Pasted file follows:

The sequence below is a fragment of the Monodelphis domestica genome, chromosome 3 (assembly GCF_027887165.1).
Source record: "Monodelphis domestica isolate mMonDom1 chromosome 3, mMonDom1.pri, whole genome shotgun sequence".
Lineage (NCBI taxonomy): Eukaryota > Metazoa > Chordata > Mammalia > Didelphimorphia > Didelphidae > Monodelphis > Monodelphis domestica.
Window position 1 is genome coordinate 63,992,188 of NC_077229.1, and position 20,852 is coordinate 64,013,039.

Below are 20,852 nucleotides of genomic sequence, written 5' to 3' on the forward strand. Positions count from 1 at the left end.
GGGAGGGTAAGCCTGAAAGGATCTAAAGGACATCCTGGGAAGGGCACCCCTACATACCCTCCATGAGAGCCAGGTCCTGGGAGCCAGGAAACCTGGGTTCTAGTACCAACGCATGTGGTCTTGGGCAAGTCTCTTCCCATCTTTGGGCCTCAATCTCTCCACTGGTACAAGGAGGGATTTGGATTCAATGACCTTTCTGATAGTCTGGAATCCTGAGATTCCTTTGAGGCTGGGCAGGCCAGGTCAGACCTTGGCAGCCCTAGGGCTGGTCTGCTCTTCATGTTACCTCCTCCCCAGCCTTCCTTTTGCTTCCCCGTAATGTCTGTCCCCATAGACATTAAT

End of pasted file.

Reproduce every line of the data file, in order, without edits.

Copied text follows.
The sequence below is a fragment of the Monodelphis domestica genome, chromosome 3 (assembly GCF_027887165.1).
Source record: "Monodelphis domestica isolate mMonDom1 chromosome 3, mMonDom1.pri, whole genome shotgun sequence".
Lineage (NCBI taxonomy): Eukaryota > Metazoa > Chordata > Mammalia > Didelphimorphia > Didelphidae > Monodelphis > Monodelphis domestica.
Window position 1 is genome coordinate 63,992,188 of NC_077229.1, and position 20,852 is coordinate 64,013,039.

Below are 20,852 nucleotides of genomic sequence, written 5' to 3' on the forward strand. Positions count from 1 at the left end.
GGGAGGGTAAGCCTGAAAGGATCTAAAGGACATCCTGGGAAGGGCACCCCTACATACCCTCCATGAGAGCCAGGTCCTGGGAGCCAGGAAACCTGGGTTCTAGTACCAACGCATGTGGTCTTGGGCAAGTCTCTTCCCATCTTTGGGCCTCAATCTCTCCACTGGTACAAGGAGGGATTTGGATTCAATGACCTTTCTGATAGTCTGGAATCCTGAGATTCCTTTGAGGCTGGGCAGGCCAGGTCAGACCTTGGCAGCCCTAGGGCTGGTCTGCTCTTCATGTTACCTCCTCCCCAGCCTTCCTTTTGCTTCCCCGTAATGTCTGTCCCCATAGACATTAAT